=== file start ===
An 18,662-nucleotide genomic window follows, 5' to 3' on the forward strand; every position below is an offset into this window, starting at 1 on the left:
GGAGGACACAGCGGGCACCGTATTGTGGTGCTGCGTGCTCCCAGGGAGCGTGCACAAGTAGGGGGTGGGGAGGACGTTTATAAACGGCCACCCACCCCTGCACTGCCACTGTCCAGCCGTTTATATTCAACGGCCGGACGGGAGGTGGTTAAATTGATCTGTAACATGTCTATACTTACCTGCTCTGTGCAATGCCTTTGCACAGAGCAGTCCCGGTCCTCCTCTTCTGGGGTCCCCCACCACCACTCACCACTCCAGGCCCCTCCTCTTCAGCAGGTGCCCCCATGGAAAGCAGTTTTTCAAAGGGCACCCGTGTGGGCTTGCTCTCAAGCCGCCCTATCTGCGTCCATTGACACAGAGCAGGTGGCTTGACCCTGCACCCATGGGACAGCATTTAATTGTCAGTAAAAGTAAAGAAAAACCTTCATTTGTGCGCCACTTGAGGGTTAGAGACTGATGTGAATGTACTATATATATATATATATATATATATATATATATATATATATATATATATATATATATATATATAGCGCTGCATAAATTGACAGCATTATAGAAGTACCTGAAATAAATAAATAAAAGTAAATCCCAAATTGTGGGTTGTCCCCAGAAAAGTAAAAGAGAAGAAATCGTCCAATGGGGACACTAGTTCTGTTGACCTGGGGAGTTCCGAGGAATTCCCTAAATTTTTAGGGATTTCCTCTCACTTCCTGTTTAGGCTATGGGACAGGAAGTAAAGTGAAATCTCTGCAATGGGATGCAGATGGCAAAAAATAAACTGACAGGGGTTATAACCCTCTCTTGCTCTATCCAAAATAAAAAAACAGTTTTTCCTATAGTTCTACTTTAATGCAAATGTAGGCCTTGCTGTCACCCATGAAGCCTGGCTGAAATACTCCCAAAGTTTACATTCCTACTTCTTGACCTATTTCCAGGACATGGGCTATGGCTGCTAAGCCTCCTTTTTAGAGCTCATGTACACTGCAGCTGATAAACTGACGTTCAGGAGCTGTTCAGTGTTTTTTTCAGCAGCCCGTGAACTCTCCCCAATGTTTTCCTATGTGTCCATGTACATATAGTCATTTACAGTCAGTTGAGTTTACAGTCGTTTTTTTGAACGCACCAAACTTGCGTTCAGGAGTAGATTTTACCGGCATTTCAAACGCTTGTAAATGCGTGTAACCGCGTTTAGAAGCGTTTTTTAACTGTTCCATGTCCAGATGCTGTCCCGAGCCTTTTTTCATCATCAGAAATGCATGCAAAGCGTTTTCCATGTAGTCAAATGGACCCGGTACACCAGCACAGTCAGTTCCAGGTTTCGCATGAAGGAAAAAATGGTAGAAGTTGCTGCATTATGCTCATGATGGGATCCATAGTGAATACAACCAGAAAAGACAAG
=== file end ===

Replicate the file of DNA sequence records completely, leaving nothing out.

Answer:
An 18,662-nucleotide genomic window follows, 5' to 3' on the forward strand; every position below is an offset into this window, starting at 1 on the left:
GGAGGACACAGCGGGCACCGTATTGTGGTGCTGCGTGCTCCCAGGGAGCGTGCACAAGTAGGGGGTGGGGAGGACGTTTATAAACGGCCACCCACCCCTGCACTGCCACTGTCCAGCCGTTTATATTCAACGGCCGGACGGGAGGTGGTTAAATTGATCTGTAACATGTCTATACTTACCTGCTCTGTGCAATGCCTTTGCACAGAGCAGTCCCGGTCCTCCTCTTCTGGGGTCCCCCACCACCACTCACCACTCCAGGCCCCTCCTCTTCAGCAGGTGCCCCCATGGAAAGCAGTTTTTCAAAGGGCACCCGTGTGGGCTTGCTCTCAAGCCGCCCTATCTGCGTCCATTGACACAGAGCAGGTGGCTTGACCCTGCACCCATGGGACAGCATTTAATTGTCAGTAAAAGTAAAGAAAAACCTTCATTTGTGCGCCACTTGAGGGTTAGAGACTGATGTGAATGTACTATATATATATATATATATATATATATATATATATATATATATATATATATATATATATATATAGCGCTGCATAAATTGACAGCATTATAGAAGTACCTGAAATAAATAAATAAAAGTAAATCCCAAATTGTGGGTTGTCCCCAGAAAAGTAAAAGAGAAGAAATCGTCCAATGGGGACACTAGTTCTGTTGACCTGGGGAGTTCCGAGGAATTCCCTAAATTTTTAGGGATTTCCTCTCACTTCCTGTTTAGGCTATGGGACAGGAAGTAAAGTGAAATCTCTGCAATGGGATGCAGATGGCAAAAAATAAACTGACAGGGGTTATAACCCTCTCTTGCTCTATCCAAAATAAAAAAACAGTTTTTCCTATAGTTCTACTTTAATGCAAATGTAGGCCTTGCTGTCACCCATGAAGCCTGGCTGAAATACTCCCAAAGTTTACATTCCTACTTCTTGACCTATTTCCAGGACATGGGCTATGGCTGCTAAGCCTCCTTTTTAGAGCTCATGTACACTGCAGCTGATAAACTGACGTTCAGGAGCTGTTCAGTGTTTTTTTCAGCAGCCCGTGAACTCTCCCCAATGTTTTCCTATGTGTCCATGTACATATAGTCATTTACAGTCAGTTGAGTTTACAGTCGTTTTTTTGAACGCACCAAACTTGCGTTCAGGAGTAGATTTTACCGGCATTTCAAACGCTTGTAAATGCGTGTAACCGCGTTTAGAAGCGTTTTTTAACTGTTCCATGTCCAGATGCTGTCCCGAGCCTTTTTTCATCATCAGAAATGCATGCAAAGCGTTTTCCATGTAGTCAAATGGACCCGGTACACCAGCACAGTCAGTTCCAGGTTTCGCATGAAGGAAAAAATGGTAGAAGTTGCTGCATTATGCTCATGATGGGATCCATAGTGAATACAACCAGAAAAGACAAG